One further dimension must be added. While potentially and essentially good, life is actually and existentially ambiguous. Life is a mixture of good and evil. Over every moment hangs the threat of meaninglessness, disruption, suffering, and death. Moreover, the evolutionary process is also marked with ambiguity. Species have emerged in what appears to be a blind, groping manner and not in a fashion that points to an omnipotent purpose with a definite plan. Moreover, the dysteleological aspects are appalling, even calling into question the goodness of God. Many observers have noted the happenstance, contingency, waste, cruelty, death, and horror of the proceedings and the apparent indifference of the process to the weak and helpless, allowing the strong to flourish and the unadapted to perish. The recognition of the ambiguity at the human and cosmic levels leads me to a doctrine of a God perfect in goodness and intention but limited in power and competence. God works opportunistically in and through human freedom and the law-abiding processes of nature to achieve the best that is possible under given circumstances. The purposive aims of God are manifest in the eros in all of life that drives toward actualization of the potential for being and goodness.

Life is an adventure full of promise but also full of peril. Good and evil are both part of our experience. Evil is the frustration or destruction of a potential for enjoyment in living beings (human and animal). It is experienced as suffering. Evil arises when sentient actualities (1) fail to achieve or lose organized stability and/or maximum actualization of their potential for enjoyment for internal reasons or (2) undergo destructive conflicts with entities external to them. Evil, then, in the most comprehensive sense is the disruption or destruction of a potential for enjoyment in sentient beings, especially animals and humans. Hence, evil is not primordial but emergent and occurs when a possibility for good is frustrated or destroyed. Given the nature of finitude and the complexity of organization that enjoyment in organisms requires, evil can and will most probably occur. Sentient beings are vulnerable to destruction because of internal failure and external conflict.

Do I have any reason to believe that these ideas are true? I do not find the notion of truth as correspondence to reality useful when dealing with ultimate matters. How could one possibly test theories about God to assign marks of true or false to them and get any results that one could be certain about? Rival doctrines confront and eliminate each other in endless rounds of debate. I am a pragmatist. Theories are worthy of belief by particular persons if they are useful to them in accounting for known relevant evidence in the most compelling fashion and in providing a way of coping with life's problems and challenges. Theories can be tested in life in terms of whether in the light of all considerations they produce coherent doctrines that harmoniously integrate available evidence in the most productive way and lead to satisfying consequences. Theories become more plausible if they fit with all our other beliefs and lead to further insights that can be incorporated into a consistent whole. Obviously, some interpreter must collect the evidence, put it together in theories, and test them by stated criteria. We cannot judge whether such theories correspond to reality, but we can make tentative claims about their usefulness in promoting understanding and the good life for all. The only thing one can claim is that a theory about God represents the best one knows from all available sources up to now, while remaining open to further insight. Exponents of competing doctrines can engage in conversation, critically and constructively conducted, in search of mutual edification that ideally leads all parties toward greater appreciation of each other and to more profound theoretical constructions.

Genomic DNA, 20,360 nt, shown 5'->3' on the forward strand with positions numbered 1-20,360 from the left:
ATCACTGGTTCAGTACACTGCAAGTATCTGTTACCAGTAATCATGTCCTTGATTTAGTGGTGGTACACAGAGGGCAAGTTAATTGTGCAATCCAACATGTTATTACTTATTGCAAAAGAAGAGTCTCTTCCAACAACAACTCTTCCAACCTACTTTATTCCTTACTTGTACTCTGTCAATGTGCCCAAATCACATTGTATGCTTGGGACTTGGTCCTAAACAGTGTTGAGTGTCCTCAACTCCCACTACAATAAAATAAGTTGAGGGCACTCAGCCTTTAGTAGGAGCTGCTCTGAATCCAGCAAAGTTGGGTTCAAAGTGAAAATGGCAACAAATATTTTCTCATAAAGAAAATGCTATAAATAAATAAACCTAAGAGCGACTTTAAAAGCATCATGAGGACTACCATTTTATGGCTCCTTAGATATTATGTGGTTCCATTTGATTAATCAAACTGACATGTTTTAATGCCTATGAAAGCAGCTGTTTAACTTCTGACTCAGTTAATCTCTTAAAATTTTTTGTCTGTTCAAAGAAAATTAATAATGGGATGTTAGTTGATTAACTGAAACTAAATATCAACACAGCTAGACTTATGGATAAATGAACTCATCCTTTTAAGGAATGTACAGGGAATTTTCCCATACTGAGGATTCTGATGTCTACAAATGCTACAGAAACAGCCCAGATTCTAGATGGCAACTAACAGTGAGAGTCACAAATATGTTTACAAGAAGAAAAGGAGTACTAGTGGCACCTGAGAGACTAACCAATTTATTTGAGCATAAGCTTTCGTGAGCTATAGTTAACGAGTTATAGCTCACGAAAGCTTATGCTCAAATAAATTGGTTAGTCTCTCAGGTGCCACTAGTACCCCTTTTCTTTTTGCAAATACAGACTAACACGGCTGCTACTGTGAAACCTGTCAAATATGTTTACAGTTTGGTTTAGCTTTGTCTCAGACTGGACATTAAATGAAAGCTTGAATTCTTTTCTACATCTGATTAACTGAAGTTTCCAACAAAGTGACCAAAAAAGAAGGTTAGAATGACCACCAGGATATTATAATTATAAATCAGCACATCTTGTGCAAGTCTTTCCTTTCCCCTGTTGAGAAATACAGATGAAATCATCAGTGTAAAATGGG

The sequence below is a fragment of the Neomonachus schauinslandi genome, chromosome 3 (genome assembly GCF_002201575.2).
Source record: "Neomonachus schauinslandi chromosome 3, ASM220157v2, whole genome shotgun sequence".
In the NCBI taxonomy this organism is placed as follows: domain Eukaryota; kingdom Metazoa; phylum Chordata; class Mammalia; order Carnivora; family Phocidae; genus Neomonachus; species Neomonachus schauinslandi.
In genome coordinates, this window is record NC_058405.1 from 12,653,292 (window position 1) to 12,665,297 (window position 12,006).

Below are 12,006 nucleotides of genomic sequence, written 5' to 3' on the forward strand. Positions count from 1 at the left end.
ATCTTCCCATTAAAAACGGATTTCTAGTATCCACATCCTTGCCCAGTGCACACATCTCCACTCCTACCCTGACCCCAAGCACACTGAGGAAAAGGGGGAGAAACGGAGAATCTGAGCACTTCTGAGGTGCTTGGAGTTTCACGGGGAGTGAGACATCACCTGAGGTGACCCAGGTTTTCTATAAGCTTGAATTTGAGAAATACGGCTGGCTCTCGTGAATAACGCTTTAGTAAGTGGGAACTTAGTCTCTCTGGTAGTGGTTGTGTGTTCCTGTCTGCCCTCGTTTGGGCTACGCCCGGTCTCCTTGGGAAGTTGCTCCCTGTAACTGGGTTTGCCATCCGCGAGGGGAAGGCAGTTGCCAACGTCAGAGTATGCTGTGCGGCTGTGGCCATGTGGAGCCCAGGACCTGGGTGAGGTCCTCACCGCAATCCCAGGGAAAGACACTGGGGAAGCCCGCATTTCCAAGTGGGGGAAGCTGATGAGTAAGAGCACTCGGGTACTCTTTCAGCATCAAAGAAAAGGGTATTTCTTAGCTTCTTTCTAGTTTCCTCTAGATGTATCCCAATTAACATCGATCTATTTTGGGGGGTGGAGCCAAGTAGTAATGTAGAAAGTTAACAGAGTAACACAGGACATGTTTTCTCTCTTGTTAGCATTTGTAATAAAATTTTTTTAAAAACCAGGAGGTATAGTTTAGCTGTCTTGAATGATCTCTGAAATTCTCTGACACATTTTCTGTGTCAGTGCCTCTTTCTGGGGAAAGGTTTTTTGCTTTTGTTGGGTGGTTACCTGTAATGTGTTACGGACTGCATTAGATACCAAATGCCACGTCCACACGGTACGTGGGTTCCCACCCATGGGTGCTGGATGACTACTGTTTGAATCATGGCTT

Such, in brief, is how I arrive at the conception of God so fragmentarily hinted at on this page. It sustains itself in my thinking to the extent that it can organize the totality of my experience and provide a way of coping with life in a satisfactory way. Does it describe reality correctly? Probably not, but it is the alternative that is most compelling, and I have considered and rejected many other options as honestly as I could given my meager intellectual power and limited experience.

© 1997

About the author...
Kenneth Cauthen is the John Price Crozer Griffith emeritus Professor of Theology at Colgate Rochester Crozer Divinity School in Rochester, New York. He is the author of twenty books, including The Impact of American Religious Liberalism, which was the standard text in the field for a quarter of a century. Born in Georgia, he was educated at Mercer, Yale, Emory, and Vanderbilt, receiving a BA, BD, MA and PhD. He has served as Baptist pastor, college professor at Mercer University, and as a professor of theology for forty years.

Cauthen is dedicated to defending liberal Christianity. To this end, he runs a web site and a regularly updated blog. He welcomes e-mails responding to his perspective.